Loud chanting for a soul's repose.
Forbear, O lady! look no more:
They pass'd—a livid corpse they bore.
They pass'd, and all was silent now;
The breeze upon the forest slept;
The moon stole o'er the mountain's brow;
Again the lady sigh'd and wept.
She watch'd the holy fathers go
Along the forest path below.
And now the dawn was bright; the dew
Upon the yellow heath was seen;
The clouds were of a rosy hue,
The sunny lustre shone between:
The lady to the chapel ran,
While the slow matin pray'r began.
[231] And then, once more, the fathers grey
She mark'd, employ'd in holy pray'r;
Her heart was full, she could not pray,
For love and fear were masters there!
Ah, lady! thou wilt pray, ere long,
To sleep those lonely aisles among!
And now the matin pray'rs were o'er;
The barefoot monks, of order grey,
Were thronging to the chapel door:
When there the lady stopp'd the way;
"Tell me," she cried, "whose corpse so pale
Last night ye bore along the vale?"
"O lady! question us no more:
No corpse did we bear down the dale."
The lady sunk upon the floor,
Her quiv'ring lip was deathly pale!
The barefoot monks now whisper'd, sad,
"God grant our lady be not mad!"
The monks departing, one by one,
The chapel gates in silence close,
When from the altar steps of stone
The trembling lady feebly goes;
While morning sheds a ruby light,
The painted windows glowing bright.
[232] And now she heard a hollow sound;
It seem'd to come from graves below;
And now again she look'd around,
A voice came murm'ring sad and slow
And now she heard it feebly cry,
"Lady, all that live must die!
"Watch no more from yonder tow'r,
Watch no more the star of day!
Watch no more the dawning hour,
That chases sullen night away!
Cease to watch, and cease to mourn;
Thy lover will no more return!"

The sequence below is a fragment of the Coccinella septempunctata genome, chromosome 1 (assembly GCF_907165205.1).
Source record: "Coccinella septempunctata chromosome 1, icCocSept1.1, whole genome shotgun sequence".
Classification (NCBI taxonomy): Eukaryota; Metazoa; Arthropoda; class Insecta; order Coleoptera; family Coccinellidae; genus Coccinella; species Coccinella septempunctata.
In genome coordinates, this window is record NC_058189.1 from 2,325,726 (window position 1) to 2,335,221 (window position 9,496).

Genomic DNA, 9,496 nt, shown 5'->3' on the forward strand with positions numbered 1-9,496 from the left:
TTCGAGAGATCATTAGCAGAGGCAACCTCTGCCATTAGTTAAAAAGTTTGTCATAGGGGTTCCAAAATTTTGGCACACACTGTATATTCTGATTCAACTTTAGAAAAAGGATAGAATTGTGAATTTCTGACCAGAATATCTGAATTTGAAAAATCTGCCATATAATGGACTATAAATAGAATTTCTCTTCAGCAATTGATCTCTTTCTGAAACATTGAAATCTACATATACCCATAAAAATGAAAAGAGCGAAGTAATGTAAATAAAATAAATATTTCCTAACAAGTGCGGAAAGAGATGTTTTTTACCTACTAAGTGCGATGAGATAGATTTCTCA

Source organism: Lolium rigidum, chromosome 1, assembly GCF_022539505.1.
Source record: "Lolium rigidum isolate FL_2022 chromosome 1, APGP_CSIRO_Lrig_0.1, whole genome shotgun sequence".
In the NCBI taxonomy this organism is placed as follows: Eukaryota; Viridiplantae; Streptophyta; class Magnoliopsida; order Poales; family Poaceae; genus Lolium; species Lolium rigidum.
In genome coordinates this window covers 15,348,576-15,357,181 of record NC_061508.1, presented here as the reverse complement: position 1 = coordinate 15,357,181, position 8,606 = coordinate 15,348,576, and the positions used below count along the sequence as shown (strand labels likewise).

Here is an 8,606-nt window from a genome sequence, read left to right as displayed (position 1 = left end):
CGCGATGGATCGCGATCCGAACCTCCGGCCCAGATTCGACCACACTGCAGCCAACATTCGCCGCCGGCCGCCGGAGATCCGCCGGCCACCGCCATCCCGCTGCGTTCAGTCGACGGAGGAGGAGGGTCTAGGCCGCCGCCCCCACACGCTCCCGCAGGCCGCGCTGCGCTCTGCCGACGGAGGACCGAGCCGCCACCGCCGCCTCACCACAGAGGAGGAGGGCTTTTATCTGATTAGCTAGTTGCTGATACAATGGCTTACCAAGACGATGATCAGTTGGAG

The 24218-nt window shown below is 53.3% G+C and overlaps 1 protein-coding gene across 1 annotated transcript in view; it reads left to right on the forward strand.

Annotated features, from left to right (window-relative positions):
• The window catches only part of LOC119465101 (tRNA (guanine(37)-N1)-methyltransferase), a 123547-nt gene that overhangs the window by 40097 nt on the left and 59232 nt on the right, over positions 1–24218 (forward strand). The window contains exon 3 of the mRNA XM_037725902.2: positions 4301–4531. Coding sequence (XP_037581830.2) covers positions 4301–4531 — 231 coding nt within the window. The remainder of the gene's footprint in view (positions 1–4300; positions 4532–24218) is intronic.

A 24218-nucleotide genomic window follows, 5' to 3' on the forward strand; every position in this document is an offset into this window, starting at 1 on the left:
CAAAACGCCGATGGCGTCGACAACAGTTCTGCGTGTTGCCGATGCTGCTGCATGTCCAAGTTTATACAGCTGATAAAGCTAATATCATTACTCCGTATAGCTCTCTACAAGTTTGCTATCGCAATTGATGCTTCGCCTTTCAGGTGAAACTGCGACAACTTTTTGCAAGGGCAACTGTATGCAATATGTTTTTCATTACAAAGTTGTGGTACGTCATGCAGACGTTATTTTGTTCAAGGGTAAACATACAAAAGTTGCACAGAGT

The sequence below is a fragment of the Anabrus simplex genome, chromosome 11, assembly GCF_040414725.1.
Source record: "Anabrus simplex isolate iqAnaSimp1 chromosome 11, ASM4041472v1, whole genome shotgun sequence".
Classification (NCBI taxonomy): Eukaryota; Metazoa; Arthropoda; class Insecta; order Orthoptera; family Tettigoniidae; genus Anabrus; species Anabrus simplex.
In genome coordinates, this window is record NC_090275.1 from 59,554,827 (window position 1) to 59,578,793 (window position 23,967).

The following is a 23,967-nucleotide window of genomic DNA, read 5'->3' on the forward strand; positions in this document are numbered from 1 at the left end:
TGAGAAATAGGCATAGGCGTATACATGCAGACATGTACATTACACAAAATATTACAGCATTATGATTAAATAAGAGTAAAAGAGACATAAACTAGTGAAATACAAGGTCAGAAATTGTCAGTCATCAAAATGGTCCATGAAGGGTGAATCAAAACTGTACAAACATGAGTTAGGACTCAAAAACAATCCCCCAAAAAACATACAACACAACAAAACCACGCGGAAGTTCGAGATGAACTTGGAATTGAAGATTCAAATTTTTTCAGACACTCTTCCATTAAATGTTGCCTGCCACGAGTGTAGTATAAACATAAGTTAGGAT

She look'd around, and now she view'd,
Clad in a doublet gold and green,
A youthful knight: he frowning stood,
And noble was his mournful mien;
And now he said, with heaving sigh,
"Lady, all that live must die."
She rose to quit the altar's stone,
She cast a look to heav'n, and sigh'd:
When, lo! the youthful knight was gone;
And, scowling by the lady's side,
With sightless skull and bony hand,
She saw a giant spectre stand!
[233] His flowing robe was long and clear,
His ribs were white as drifted snow.
The lady's heart was chill'd with fear;
She rose, but scarce had power to go:
The spectre grinn'd a dreadful smile,
And walk'd beside her down the aisle.
And now he wav'd his ratt'ling hand;
And now they reach'd the chapel door,
And there the spectre took his stand;
While, rising from the marble floor,
A hollow voice was heard to cry,
"Lady, all that live must die.
"Watch no more the evening star!
Watch no more the glimpse of morn!
Never from the holy war,
Lady, will thy love return!
See this bloody cross; and, see,
His bloody scarf he sends to thee!"
And now again the youthful knight
Stood smiling by the lady's side!
His helmet shone with crimson light,
His sword with drops of blood was dy'd:
And now a soft and mournful song
Stole the chapel aisles among.
[234] Now from the spectre's paley cheek
The flesh began to waste away;
The vaulted doors were heard to creak,
And dark became the summer day!
The spectre's eyes were sunk, but he
Seem'd with their sockets still to see;
The second bell is heard to ring:
Four barefoot monks, of orders grey,
Again their holy service sing,
And round their chapel altar pray:
The lady counted o'er and o'er,
And shudder'd while she counted four!
"Oh! fathers, who was he, so gay,
That stood beside the chapel door?
Oh! tell me, fathers, tell me, pray,"
The monks replied, "We fathers four:
Lady, no other have we seen,
Since in this holy place we've been!"


Now the merry bugle-horn
Through the forest sounded far;
When on the lofty tow'r, forlorn,
The lady watch'd the evening star;
The evening star that seemed to be
Rising from the dark'ned sea.
[235] The summer sea was dark and still,
The sky was streak'd with lines of gold,
The mist rose grey above the hill,
And low the clouds of amber roll'd:
The lady on the lofty tow'r
Watch'd the calm and silent hour.
And while she watch'd, she saw advance